When was the last time you picked up a pen and wrote a letter? Nothing large, but more than what you would traditionally put on a pre-printed birthday card. A month? A year? More? Sadly, if you answered less than a year, you are in the minority. And that is a sad statement. I am writing this post using a computer, not pen and ink. There are a number of reasons for this, but despite how much care and feeling I put into the post, it will not likely echo from the screen. There will be no variation in line width, no variable height to the letter, no tactile feeling of the paper under your fingers. Your eyes will flick over the words, quickly, and move on to the next post, on the next web site. Unless I can hook you with my words, you will barely remember what I wrote by the time the next page loads.
Not so with a letter. Oh, you might not remember the exact content of it, but you might remember the condition of the envelop, or the colour of the ink. You might remember a passage when you see it laying in a drawer, or on a desk. But quickly the contents of the letter would come back. Shape of the letters would impart themselves, colour the words, and bring about a tone that the uniformity of a typewritten word can never convey. And yet, people are finding the convenience of sending an email, or a shorter text, the norm, rather than pouring their soul into a handwritten note.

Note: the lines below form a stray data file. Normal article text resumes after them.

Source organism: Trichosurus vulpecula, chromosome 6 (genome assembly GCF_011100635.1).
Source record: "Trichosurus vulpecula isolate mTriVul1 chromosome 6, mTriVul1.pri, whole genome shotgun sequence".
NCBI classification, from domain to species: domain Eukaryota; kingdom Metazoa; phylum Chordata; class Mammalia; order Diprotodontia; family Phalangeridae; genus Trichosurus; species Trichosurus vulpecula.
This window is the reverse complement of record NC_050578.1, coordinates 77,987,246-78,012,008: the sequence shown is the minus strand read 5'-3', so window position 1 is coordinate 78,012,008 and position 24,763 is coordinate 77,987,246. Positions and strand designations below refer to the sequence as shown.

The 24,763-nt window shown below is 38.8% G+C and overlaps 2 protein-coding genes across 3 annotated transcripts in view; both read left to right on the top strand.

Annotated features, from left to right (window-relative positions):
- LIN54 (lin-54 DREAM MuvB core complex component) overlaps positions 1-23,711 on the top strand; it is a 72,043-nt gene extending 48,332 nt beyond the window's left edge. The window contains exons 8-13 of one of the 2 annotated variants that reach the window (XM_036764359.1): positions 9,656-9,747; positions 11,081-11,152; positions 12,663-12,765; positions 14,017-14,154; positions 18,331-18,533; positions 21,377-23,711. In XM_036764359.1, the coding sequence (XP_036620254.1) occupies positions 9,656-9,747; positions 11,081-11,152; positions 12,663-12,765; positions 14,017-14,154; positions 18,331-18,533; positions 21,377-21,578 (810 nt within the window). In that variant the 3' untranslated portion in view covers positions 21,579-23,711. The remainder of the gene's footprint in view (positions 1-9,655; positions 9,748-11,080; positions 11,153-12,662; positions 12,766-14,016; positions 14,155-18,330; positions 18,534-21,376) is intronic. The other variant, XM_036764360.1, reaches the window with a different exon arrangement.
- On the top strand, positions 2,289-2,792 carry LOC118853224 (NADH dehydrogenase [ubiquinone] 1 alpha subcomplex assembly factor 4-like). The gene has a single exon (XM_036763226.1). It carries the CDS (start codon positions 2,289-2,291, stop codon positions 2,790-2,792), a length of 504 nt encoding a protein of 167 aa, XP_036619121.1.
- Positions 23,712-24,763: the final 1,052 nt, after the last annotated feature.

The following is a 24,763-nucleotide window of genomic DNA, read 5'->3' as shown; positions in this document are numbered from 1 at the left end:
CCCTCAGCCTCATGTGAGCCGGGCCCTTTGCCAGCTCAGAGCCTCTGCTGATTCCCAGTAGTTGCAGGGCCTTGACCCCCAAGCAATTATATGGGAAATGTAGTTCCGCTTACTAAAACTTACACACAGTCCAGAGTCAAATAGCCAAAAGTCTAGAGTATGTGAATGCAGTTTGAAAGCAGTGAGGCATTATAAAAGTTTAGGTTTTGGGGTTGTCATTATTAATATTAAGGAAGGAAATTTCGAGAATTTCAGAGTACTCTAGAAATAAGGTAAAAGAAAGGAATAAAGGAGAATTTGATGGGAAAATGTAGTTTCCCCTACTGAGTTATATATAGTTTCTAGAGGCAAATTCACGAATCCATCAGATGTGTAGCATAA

But if you would like to change this, now is your chance. January 23rd is National Handwriting Day and if you are going to change your ways, this might be your incentive. If you are feeling very adventurous, Fahrney's Pens, here in DC, are having a little contest that might further spur your creative juices.
In either case, take the opportunity to set pen to paper and write a letter. Start small. A small note is a good way to start. Soon you will be sending letters everywhere. And discovering the joy of handwriting.